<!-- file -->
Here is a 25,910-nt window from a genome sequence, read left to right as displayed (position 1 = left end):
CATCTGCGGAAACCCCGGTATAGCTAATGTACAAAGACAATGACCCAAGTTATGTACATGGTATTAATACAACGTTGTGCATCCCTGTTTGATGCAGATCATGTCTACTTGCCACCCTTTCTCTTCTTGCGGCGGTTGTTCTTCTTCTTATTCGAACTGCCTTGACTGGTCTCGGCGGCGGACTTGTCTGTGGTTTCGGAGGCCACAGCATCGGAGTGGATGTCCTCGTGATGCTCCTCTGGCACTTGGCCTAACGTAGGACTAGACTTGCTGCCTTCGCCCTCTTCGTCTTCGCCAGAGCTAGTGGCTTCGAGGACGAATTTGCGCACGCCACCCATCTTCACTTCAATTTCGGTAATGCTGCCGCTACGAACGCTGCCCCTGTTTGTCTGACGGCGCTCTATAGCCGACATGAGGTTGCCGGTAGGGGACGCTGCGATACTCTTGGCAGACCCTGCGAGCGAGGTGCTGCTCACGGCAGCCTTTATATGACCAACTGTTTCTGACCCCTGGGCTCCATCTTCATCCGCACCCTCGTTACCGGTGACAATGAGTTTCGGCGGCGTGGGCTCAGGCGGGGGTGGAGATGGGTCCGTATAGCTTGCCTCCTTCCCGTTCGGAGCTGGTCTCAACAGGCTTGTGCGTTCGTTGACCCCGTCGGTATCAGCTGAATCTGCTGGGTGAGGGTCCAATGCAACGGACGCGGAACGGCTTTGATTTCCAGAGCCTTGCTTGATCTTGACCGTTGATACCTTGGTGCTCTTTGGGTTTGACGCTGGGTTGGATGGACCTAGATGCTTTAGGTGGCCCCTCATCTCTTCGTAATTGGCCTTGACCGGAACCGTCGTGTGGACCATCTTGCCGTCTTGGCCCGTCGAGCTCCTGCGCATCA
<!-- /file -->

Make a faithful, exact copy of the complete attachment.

Here is a 25,910-nt window from a genome sequence, read left to right as displayed (position 1 = left end):
CATCTGCGGAAACCCCGGTATAGCTAATGTACAAAGACAATGACCCAAGTTATGTACATGGTATTAATACAACGTTGTGCATCCCTGTTTGATGCAGATCATGTCTACTTGCCACCCTTTCTCTTCTTGCGGCGGTTGTTCTTCTTCTTATTCGAACTGCCTTGACTGGTCTCGGCGGCGGACTTGTCTGTGGTTTCGGAGGCCACAGCATCGGAGTGGATGTCCTCGTGATGCTCCTCTGGCACTTGGCCTAACGTAGGACTAGACTTGCTGCCTTCGCCCTCTTCGTCTTCGCCAGAGCTAGTGGCTTCGAGGACGAATTTGCGCACGCCACCCATCTTCACTTCAATTTCGGTAATGCTGCCGCTACGAACGCTGCCCCTGTTTGTCTGACGGCGCTCTATAGCCGACATGAGGTTGCCGGTAGGGGACGCTGCGATACTCTTGGCAGACCCTGCGAGCGAGGTGCTGCTCACGGCAGCCTTTATATGACCAACTGTTTCTGACCCCTGGGCTCCATCTTCATCCGCACCCTCGTTACCGGTGACAATGAGTTTCGGCGGCGTGGGCTCAGGCGGGGGTGGAGATGGGTCCGTATAGCTTGCCTCCTTCCCGTTCGGAGCTGGTCTCAACAGGCTTGTGCGTTCGTTGACCCCGTCGGTATCAGCTGAATCTGCTGGGTGAGGGTCCAATGCAACGGACGCGGAACGGCTTTGATTTCCAGAGCCTTGCTTGATCTTGACCGTTGATACCTTGGTGCTCTTTGGGTTTGACGCTGGGTTGGATGGACCTAGATGCTTTAGGTGGCCCCTCATCTCTTCGTAATTGGCCTTGACCGGAACCGTCGTGTGGACCATCTTGCCGTCTTGGCCCGTCGAGCTCCTGCGCATCA